3. Rockers (1978)
If you love reggae then this is the film for you. Yes, Jimmy Cliff is brilliant in The Harder They Come and that is a fine film too, but I saw Rockers first and was so elated to see so many reggae stars on screen. The lead is played by musician Leroy ‘Horsemouth’ Wallace and he bumps into Big Youth, Jacob Miller, Gregory Isaacs and others along the way. The soundtrack is exceptional and encapsulates that 70s roots rock reggae sound. Burning Spear’s ‘Fade Away’ is a favourite. Other Jamaican films of interest: Country Man, Smile Orange, Dancehall Queen and documentary Rocksteady: The Roots of Reggae.

4. Drunken Master (1978)
The first martial arts film to make an impact on me. I remember watching this at various friends’ houses on dodgy VHS with the sound down and drum’ n’ bass or reggae blaring over the top. Here you have the synthesis of great action, a brilliant up-and-coming director (Yuen Wo Ping) and two charismatic leads – Jackie Chan and Simon Yuen Hsiao-Tien (as the drunken master Sam Seed – Yuen Wo Ping’s real-life dad!). This is one of the Jackie Chan greats – excellent and very cheeky comedic kung fu style. This film features the ultimate training montage sequence, balancing bowls of rice wine on different parts of the body while Sam Seed takes it easy, smoking in a hammock. The Beggar Su (Drunken Master) character first appeared in the 1966 Shaw Brothers classic Come Drink with Me and most recently was seen in Yuen Wo Ping’s film True Legend (aka The Legend of Beggar Su).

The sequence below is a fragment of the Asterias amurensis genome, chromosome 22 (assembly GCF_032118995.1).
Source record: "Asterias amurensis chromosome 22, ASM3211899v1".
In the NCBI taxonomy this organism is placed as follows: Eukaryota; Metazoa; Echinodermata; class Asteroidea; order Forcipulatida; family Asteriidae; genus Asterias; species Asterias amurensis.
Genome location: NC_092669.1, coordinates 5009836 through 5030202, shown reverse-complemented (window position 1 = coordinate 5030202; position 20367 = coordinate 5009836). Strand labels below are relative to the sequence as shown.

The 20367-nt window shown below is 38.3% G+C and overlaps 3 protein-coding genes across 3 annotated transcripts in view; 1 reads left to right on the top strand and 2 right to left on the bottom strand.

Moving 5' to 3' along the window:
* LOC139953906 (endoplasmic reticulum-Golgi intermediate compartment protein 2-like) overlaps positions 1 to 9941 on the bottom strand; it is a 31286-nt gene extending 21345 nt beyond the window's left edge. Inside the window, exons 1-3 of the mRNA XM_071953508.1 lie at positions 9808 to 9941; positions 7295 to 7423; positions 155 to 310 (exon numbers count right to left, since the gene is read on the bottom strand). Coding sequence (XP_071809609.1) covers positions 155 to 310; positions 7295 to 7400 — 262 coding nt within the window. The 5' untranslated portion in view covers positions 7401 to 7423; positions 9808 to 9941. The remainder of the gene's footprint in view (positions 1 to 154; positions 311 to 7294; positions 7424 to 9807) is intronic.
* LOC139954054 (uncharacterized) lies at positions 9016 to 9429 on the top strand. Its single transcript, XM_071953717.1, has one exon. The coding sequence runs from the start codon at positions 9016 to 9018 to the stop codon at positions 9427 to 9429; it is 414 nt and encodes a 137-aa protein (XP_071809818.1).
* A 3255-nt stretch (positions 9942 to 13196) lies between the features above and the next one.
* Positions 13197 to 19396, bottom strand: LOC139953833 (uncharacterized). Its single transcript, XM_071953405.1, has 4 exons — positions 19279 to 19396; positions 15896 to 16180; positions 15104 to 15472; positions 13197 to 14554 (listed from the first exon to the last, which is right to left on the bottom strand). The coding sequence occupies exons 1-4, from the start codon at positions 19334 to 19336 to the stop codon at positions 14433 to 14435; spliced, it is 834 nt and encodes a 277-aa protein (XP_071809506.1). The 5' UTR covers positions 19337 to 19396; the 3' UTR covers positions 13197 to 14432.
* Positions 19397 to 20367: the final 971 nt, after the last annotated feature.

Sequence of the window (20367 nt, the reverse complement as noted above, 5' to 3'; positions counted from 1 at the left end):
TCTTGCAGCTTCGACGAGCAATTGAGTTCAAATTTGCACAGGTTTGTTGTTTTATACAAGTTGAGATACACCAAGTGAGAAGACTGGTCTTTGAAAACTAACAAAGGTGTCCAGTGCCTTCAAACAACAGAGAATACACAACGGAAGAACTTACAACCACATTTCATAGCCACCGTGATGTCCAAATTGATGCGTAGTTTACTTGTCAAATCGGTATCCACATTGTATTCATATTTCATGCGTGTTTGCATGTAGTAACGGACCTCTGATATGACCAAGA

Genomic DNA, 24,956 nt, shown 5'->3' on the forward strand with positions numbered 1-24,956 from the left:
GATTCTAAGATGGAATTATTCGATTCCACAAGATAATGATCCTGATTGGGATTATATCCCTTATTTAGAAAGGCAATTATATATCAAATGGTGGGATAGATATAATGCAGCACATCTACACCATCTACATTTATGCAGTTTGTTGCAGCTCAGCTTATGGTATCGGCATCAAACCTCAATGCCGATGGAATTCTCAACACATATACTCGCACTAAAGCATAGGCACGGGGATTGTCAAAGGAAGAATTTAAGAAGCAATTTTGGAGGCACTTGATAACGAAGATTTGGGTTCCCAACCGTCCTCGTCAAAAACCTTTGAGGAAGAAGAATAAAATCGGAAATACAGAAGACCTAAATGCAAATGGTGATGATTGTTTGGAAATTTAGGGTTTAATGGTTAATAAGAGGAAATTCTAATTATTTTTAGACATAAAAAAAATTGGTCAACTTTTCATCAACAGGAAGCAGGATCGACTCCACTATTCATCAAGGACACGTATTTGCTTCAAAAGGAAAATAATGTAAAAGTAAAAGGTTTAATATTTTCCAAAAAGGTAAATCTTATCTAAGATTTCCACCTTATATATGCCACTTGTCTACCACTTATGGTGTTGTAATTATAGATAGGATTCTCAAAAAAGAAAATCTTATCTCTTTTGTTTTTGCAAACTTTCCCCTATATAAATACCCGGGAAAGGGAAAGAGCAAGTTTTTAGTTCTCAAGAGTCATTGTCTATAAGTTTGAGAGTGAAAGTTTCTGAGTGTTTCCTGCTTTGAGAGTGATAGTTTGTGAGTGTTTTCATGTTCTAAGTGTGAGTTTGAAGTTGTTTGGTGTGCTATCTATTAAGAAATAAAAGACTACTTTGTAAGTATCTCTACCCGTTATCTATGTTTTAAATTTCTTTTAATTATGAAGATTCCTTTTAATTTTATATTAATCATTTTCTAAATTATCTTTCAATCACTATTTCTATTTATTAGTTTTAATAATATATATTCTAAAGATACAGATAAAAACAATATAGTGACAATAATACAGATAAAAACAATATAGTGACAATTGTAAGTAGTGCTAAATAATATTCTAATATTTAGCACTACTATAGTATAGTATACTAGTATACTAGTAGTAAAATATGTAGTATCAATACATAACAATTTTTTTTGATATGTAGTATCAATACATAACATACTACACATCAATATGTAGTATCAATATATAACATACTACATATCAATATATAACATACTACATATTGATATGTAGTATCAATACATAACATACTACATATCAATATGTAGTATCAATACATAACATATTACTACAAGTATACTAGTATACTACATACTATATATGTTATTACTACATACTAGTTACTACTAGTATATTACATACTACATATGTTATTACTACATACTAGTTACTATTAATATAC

5. Talk to Her (2002)
I am a big fan of Pedro Almodóvar. I think he understands women and they are always strong and believable characters in his films. This film has two main interwoven story lines, and it features a homage to silent film and surrealism with a short sequence of a tiny man entering a huge vagina! A lot of the films I like are very colourful, perhaps harking back to my fondness of golden Hollywood and the Technicolor spectacle. Almodóvar always has a fantastic use of colour in his films and also an emotional drama that feels genuine. After I saw this film I was very deeply moved and I remember wandering around London gazing up at the moon just contemplating life for an hour or so.

6. In the Mood for Love (2000)
Well, what can I say that hasn’t already been said about this film? Wong Kar Wai’s masterpiece (we’ll see what The Grandmaster holds in store when it opens later this year). Every shot in this movie could be a still and the music is wonderfully atmospheric. Such a powerful film of understated emotion and yearning, oh the heartbreaking yearning! The two leads are quite extraordinary – Tony Leung Chiu Wai and Maggie Cheung Man Yuk. Apparently, there was not much of a script and the film took a year to shoot with lots of improvisation. Legendary Hong Kong singer Rebecca Pan also has a cameo role as the landlady and neighbour Mrs Suen. Oh and I would kill for Maggie Cheung’s cheongsam collection in this film.